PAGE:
Warning: First Fully Functional OS X Ransomware Targets Mac Users

Warning: First Fully Functional OS X Ransomware Targets Mac Users

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Over the weekend, hackers managed to infect the open source Transmission BitTorrent app with the first fully functional ransomware seen on OS X, reports Palo Alto Networks.

Dubbed 'KeRanger', the ransomware was inserted into two installers of Transmission 2.9 on March 4th. It's unclear how the files were replaced with infected versions but the website may have been compromised.

The KeRanger application was signed with a valid Mac app development certificate; therefore, it was able to bypass Apple’s Gatekeeper protection. If a user installs the infected apps, an embedded executable file is run on the system. KeRanger then waits for for three days before connecting with command and control (C2) servers over the Tor anonymizer network. The malware then begins encrypting certain types of document and data files on the system. After completing the encryption process, KeRanger demands that victims pay one bitcoin (about $400) to a specific address to retrieve their files. Additionally, KeRanger appears to still be under active development and it seems the malware is also attempting to encrypt Time Machine backup files to prevent victims from recovering their back-up data.

After the issued was reported, the Transmission Project removed the malicious installers and Apple updated it's XProtect antivirus signatures and revoked the abused certificate to prevent further installations. If you downloaded Transmission between 11:00am PST, March 4th, 2016 and before 7:00pm PST, March 5th, 2016, you may be infected.

Here's the steps Palo Alto Networks recommends you take to identify and remove the ransomware:

● Using either Terminal or Finder, check whether /Applications/Transmission.app/Contents/Resources/ General.rtf or /Volumes/Transmission/Transmission.app/Contents/Resources/ General.rtf exist. If any of these exist, the Transmission application is infected and we suggest deleting this version of Transmission.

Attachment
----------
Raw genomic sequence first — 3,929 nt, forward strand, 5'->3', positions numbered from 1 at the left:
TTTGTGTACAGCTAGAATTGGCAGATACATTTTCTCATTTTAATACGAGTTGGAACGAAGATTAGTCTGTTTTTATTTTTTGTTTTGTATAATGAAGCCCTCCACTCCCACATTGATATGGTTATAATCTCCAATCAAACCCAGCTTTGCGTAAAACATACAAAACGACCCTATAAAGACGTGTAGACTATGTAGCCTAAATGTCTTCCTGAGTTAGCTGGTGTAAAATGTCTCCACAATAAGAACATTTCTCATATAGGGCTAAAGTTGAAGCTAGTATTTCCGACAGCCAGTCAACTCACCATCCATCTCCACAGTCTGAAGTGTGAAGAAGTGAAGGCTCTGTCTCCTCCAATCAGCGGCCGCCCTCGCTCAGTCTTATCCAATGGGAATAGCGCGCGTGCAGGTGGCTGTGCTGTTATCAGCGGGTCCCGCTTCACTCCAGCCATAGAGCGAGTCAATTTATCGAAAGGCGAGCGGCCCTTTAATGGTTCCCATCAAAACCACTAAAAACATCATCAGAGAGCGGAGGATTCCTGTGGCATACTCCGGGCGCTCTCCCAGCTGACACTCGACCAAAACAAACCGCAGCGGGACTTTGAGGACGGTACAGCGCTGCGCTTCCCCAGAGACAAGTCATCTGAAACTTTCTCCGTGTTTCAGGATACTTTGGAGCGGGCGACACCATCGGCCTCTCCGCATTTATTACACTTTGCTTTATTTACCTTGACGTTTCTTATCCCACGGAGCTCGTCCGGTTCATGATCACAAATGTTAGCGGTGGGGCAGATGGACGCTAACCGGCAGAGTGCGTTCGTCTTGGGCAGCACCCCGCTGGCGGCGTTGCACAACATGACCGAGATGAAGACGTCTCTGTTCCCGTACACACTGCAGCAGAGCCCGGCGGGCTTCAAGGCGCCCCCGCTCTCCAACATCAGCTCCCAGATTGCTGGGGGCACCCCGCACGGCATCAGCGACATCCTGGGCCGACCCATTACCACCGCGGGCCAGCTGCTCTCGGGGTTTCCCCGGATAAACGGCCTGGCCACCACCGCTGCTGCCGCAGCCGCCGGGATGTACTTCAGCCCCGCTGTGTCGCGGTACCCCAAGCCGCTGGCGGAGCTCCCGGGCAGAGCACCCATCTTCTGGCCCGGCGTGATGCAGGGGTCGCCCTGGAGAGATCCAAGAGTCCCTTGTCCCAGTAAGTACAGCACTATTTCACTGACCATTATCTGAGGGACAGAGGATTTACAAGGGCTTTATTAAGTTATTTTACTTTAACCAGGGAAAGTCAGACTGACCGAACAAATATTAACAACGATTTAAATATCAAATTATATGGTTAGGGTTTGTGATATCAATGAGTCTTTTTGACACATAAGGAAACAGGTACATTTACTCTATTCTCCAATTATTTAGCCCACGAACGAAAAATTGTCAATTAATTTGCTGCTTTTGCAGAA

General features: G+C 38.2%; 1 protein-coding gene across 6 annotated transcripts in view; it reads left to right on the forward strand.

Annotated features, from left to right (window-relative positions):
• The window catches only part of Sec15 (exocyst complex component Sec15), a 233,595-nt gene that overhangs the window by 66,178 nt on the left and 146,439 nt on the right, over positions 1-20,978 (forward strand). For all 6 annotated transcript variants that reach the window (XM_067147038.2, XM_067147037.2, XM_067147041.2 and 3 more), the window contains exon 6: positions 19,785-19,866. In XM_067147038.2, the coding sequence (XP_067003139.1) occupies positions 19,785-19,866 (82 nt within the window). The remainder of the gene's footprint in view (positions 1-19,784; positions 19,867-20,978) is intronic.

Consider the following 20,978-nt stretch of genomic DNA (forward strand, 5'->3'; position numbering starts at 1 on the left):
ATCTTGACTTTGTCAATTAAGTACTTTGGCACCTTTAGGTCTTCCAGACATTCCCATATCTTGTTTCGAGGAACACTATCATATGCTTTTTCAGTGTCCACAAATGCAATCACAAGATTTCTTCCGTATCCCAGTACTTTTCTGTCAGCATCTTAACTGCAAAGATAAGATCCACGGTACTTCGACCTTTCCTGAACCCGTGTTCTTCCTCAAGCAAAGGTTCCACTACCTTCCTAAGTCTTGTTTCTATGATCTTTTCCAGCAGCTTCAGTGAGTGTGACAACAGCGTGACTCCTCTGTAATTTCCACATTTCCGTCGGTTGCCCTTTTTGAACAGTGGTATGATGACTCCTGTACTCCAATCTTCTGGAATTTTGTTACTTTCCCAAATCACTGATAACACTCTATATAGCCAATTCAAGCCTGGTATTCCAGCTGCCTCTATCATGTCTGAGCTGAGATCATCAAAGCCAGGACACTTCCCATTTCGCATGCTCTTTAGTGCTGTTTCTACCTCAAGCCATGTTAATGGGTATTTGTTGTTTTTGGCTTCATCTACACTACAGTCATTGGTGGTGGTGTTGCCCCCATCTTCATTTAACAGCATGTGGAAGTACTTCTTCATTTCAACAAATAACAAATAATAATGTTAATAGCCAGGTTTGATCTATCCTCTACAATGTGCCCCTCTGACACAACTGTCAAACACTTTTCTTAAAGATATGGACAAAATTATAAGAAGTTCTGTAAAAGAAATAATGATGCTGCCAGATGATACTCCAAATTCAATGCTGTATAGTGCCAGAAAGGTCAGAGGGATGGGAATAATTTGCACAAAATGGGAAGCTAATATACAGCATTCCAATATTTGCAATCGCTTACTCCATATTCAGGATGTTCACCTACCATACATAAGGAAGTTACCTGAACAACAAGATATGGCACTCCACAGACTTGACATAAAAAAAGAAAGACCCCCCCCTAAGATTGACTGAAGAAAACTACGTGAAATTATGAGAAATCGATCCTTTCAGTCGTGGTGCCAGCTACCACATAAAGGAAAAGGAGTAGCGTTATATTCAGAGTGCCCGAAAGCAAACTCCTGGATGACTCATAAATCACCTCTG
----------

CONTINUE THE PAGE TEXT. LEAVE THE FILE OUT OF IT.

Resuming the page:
● Using “Activity Monitor” preinstalled in OS X, check whether any process named “kernel_service” is running. If so, double check the process, choose the “Open Files and Ports” and check whether there is a file name like “/Users//Library/kernel_service” (Figure 12). If so, the process is KeRanger’s main process. We suggest terminating it with “Quit -> Force Quit”.
● After these steps, we also recommend users check whether the files “.kernel_pid”, “.kernel_time”, “.kernel_complete” or “kernel_service” existing in ~/Library directory. If so, you should delete them.

Hit the link below for more details on how the ransomware works...

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Warning: First Fully Functional OS X Ransomware Targets Mac Users
Richard Burns - March 7, 2016 at 7:30pm
Try doing it the old fashioned way. If you can get another Mac boot up the infected machine using target disk mode and clean it using Sophos, worth a shot?
MartyNet - March 7, 2016 at 4:05pm
If you think the only use for torrent is pirating then you don't understand why it was created or who else uses it.
Average Reviewer - March 7, 2016 at 3:41pm
This is what you get for pirating stuff. Stop pirating and you won't have a need for torrent files or a torrent file manager :)
Ipol - March 7, 2016 at 5:16am
I am infected... Any of the solution proposed work to remove properly.. It wont let me delete kernel in library and force quit kernel service in running task... F*ck
morecrap - March 7, 2016 at 5:13am
I can confirm that I upgraded from within the app and was not affected. Everyone should update to the latest 2.92 release that is specifically supposed to remove the ransomware from your Mac.
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